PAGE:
Weak options to protect overseas Filipino workers
Government authorities have played down the negative effect of the ban on the deployment of Filipino workers in 41 countries, saying the impact “is not going to be very big,” as these countries did not receive too many OFWs.
The Department of Labor and Employment announced on Wednesday that it had issued the ban because these blacklisted countries failed to sign international conventions protecting foreign workers from abuse. Specifically, the DOLE board resolution posted on its website said none of these countries had signed agreements with the Philippines “on the protection of the rights of overseas Filipino workers.”
The ban is to take effect within the month. The administration made a big spin of the decision amid mounting pressure to do more to protect more than 9 million Filipinos working abroad. OFW remittances account for 13.5 percent of the country’s gross domestic product, and the overseas workers comprise 11 percent of the total Philippine population of 94 million, making the Philippines one of the world’s largest labor exporters.
Labor Secretary Rosalinda Baldoz said worker deployments to 125 other countries would continue after Philippine embassies had verified they have laws protecting foreign workers. The countries affected by the ban include Afghanistan, Cambodia, India, Cuba, North Korea, Haiti, Iraq, Libya, Pakistan, Serbia, Sudan and Zimbabwe. Some of these countries are strife-torn countries like Afghanistan, Libya, Sudan and Pakistan.
Carlos Cao Jr., head of the Philippine Overseas Employment Administration, said the countries affected by the ban were not important destinations of OFWs. Most of the countries on the list do not actually hire many Filipinos workers. “These are smaller countries with small markets,” said Cao. The ban does not affect Filipinos who are already there, so they would not have to come home until their contracts expire. Critics of new directives of the government say the ban could actually have the opposite effect—by driving Filipinos to work illegally, with even fewer safeguards than they had before.
The DOLE issued resolutions on deployment based on the requirements of Republic Act 10022, the amended Migrant Workers and Overseas Act of 1995. Why the DOLE implemented the requirements only now is not clear. In May this year, the POEA listed a total of 125 countries where OFWs can be continuously deployed. Another resolution, No. 7, specified a list of 41 countries where OFWs cannot be deployed for non-compliance with the guarantees required by RA 10022. The act requires Philippine diplomatic posts to review all host countries whether they have existing laws that protect migrant workers, a move, according to DOLE, designed “to prevent the rampant sexual and physical abuses being committed against Filipino migrant workers.”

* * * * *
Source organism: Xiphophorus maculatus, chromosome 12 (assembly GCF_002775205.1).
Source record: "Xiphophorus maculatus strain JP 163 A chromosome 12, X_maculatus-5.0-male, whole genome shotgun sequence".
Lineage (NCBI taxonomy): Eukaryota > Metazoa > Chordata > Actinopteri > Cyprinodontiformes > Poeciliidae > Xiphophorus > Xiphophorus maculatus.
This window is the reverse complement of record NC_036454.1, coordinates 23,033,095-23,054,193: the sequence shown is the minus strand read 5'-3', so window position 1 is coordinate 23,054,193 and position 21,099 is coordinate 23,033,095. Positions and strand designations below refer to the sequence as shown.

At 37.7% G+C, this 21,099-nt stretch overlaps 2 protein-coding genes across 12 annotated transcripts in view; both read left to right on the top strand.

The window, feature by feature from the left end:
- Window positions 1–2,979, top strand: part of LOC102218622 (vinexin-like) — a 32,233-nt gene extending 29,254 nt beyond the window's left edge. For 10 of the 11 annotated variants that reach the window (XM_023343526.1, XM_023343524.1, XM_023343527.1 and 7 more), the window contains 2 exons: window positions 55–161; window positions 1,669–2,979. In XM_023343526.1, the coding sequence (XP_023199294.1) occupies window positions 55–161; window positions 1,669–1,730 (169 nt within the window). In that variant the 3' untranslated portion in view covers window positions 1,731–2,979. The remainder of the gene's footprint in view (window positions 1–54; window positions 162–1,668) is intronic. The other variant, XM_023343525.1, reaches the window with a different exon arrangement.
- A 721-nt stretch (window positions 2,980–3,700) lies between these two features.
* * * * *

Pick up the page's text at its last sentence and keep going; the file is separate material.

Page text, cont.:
Baldoz said a host country may be certified as compliant with the law if its government has any of the following requirements that protect the rights of Filipino workers:
1. It has labor and social laws protecting the rights of migrant workers.
2. It is a signatory to declarations or resolutions relating to the protection of migrant workers.
3. It has concluded a bilateral agreement with the government on the protection of rights of Filipino workers.
Every Filipino government since the administration of President Fidel V. Ramos has been extremely sensitive to the issue of protecting Filipino overseas workers from abuse by their employers and injustice after the execution of the Filipino maid (Flor Contemplacion) in Singapore for the killing of her Singaporean employer.
The Ramos administration suffered a strong public backlash over the failure of its efforts to obtain a stay of the execution from the Singapore government. Since then, the protection of Filipino workers has been a highly sensitive and emotional political issue in the Philippines in which no president, including the incumbent president, would want to be perceived as negligent of the welfare of OFWs. This issue is complicated by the fact that OFWs have remitted more than $17 billion as of the latest data in 2009, making the remittances one of the main pillars of the Philippine economy.
OFWs have been hailed as the real heroes of the economy, and it is not a myth that if their remittances drastically dwindle, the economy would collapse. President Aquino would not want to be in a position where the economy is undermined by a reduced flow of OFW remittances.
The economy under his management for the past 12 months faltered, with the GDP falling to around 5 percent, from a record high of 7 percent two years ago. Unemployment and underemployment have been estimated at 30 percent—which means that the economy is not creating enough jobs to catch up with the fast growth of the young labor force. This further means that the Filipino exodus in search of jobs overseas is fueled by the shortage of jobs locally and the economic recession, in which many of the rich Western economies are experiencing the unacceptable unemployment rate of more than 10 percent. The job closures are also sending numbers of unemployed Filipinos overseas back home.
Fortunately for the Aquino administration, the 41 countries blacklisted in its ban are inconsequential as job destinations for Filipinos. The problem facing the administration is that the above-cited conditions weaken its leverage to obtain compliance with the requirements of Philippine laws on the deployment of Filipino workers by 125 host countries to guarantee them from abuse.
Without doubt, most Filipinos would be happy to see our migrant workers humanely treated. Unfortunately, our clout to put pressure on their hosts is limited.
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